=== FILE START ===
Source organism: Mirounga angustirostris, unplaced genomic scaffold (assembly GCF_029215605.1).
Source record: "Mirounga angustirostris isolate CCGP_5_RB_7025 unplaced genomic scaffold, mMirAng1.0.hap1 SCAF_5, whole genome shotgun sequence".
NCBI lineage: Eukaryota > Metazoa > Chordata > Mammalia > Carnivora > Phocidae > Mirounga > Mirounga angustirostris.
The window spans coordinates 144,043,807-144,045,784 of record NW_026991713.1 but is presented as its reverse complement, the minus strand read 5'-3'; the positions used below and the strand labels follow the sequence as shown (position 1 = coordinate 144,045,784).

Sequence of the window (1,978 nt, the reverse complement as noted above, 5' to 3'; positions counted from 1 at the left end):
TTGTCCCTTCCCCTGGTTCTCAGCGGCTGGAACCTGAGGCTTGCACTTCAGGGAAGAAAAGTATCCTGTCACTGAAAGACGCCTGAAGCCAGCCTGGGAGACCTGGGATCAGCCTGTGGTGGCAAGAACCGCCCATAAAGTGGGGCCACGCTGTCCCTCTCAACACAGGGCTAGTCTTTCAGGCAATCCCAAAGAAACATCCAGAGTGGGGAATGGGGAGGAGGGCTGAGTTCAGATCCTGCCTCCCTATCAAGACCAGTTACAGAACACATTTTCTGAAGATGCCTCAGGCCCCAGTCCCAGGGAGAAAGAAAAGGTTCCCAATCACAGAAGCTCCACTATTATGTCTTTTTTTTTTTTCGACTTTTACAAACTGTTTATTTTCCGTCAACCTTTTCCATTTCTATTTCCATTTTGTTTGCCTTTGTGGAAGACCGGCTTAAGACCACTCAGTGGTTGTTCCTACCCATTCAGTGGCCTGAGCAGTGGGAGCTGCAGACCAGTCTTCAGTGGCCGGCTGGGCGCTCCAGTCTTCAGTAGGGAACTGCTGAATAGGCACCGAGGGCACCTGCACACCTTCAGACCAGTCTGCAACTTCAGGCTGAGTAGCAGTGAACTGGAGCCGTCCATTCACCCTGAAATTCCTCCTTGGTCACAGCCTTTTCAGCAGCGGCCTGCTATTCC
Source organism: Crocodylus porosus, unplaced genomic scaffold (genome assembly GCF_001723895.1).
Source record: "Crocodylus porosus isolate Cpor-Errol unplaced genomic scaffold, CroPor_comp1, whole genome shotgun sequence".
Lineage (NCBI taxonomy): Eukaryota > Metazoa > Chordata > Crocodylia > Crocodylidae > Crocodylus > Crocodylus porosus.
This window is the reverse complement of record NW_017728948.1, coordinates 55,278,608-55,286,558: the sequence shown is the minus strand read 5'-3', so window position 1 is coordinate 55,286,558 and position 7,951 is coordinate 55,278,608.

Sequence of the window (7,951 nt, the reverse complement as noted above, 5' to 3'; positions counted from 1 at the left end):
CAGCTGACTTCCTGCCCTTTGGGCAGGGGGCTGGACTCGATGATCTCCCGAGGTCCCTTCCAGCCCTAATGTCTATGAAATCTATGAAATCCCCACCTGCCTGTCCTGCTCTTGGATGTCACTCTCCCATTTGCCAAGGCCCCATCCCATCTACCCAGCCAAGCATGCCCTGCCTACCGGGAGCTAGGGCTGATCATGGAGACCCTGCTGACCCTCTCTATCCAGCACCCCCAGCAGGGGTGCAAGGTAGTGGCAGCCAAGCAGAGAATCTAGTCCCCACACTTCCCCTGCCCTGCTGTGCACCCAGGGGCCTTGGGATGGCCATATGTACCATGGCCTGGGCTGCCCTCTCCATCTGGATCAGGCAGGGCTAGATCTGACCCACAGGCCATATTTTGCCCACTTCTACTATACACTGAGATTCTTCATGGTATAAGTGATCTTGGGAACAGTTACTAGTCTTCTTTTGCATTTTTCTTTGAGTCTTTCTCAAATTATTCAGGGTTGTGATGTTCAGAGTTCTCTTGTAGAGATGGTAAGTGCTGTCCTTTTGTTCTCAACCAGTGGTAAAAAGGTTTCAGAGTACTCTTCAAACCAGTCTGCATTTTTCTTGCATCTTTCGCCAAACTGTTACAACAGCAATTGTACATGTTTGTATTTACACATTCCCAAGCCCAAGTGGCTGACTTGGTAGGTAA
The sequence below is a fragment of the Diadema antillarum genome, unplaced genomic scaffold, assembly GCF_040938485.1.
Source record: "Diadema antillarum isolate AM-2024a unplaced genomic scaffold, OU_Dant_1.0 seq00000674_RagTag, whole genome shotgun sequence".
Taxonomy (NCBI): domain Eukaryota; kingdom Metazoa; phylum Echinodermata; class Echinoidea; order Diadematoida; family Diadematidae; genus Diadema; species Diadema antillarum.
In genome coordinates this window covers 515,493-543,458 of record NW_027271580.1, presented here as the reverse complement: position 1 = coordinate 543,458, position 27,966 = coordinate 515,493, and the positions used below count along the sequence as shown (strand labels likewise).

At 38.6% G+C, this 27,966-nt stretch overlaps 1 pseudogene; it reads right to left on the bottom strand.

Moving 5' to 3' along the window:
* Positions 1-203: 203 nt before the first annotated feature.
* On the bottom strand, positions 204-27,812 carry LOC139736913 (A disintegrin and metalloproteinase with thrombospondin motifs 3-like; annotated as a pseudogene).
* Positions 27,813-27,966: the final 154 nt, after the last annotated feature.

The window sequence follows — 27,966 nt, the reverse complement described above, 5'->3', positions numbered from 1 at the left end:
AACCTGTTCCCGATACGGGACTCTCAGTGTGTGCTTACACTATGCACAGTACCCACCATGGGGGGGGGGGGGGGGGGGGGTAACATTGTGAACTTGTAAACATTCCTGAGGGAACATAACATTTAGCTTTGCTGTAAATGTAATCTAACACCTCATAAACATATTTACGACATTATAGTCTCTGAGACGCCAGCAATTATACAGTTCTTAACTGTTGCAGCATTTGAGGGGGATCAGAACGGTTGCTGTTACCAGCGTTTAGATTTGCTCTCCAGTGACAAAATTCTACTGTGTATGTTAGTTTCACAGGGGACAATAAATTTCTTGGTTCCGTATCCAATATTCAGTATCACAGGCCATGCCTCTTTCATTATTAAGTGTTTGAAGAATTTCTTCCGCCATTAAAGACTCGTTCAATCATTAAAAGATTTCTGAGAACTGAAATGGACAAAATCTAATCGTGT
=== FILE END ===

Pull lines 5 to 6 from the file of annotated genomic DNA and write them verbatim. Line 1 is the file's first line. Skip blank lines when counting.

Sequence of the window (1,978 nt, the reverse complement as noted above, 5' to 3'; positions counted from 1 at the left end):
TTGTCCCTTCCCCTGGTTCTCAGCGGCTGGAACCTGAGGCTTGCACTTCAGGGAAGAAAAGTATCCTGTCACTGAAAGACGCCTGAAGCCAGCCTGGGAGACCTGGGATCAGCCTGTGGTGGCAAGAACCGCCCATAAAGTGGGGCCACGCTGTCCCTCTCAACACAGGGCTAGTCTTTCAGGCAATCCCAAAGAAACATCCAGAGTGGGGAATGGGGAGGAGGGCTGAGTTCAGATCCTGCCTCCCTATCAAGACCAGTTACAGAACACATTTTCTGAAGATGCCTCAGGCCCCAGTCCCAGGGAGAAAGAAAAGGTTCCCAATCACAGAAGCTCCACTATTATGTCTTTTTTTTTTTTCGACTTTTACAAACTGTTTATTTTCCGTCAACCTTTTCCATTTCTATTTCCATTTTGTTTGCCTTTGTGGAAGACCGGCTTAAGACCACTCAGTGGTTGTTCCTACCCATTCAGTGGCCTGAGCAGTGGGAGCTGCAGACCAGTCTTCAGTGGCCGGCTGGGCGCTCCAGTCTTCAGTAGGGAACTGCTGAATAGGCACCGAGGGCACCTGCACACCTTCAGACCAGTCTGCAACTTCAGGCTGAGTAGCAGTGAACTGGAGCCGTCCATTCACCCTGAAATTCCTCCTTGGTCACAGCCTTTTCAGCAGCGGCCTGCTATTCC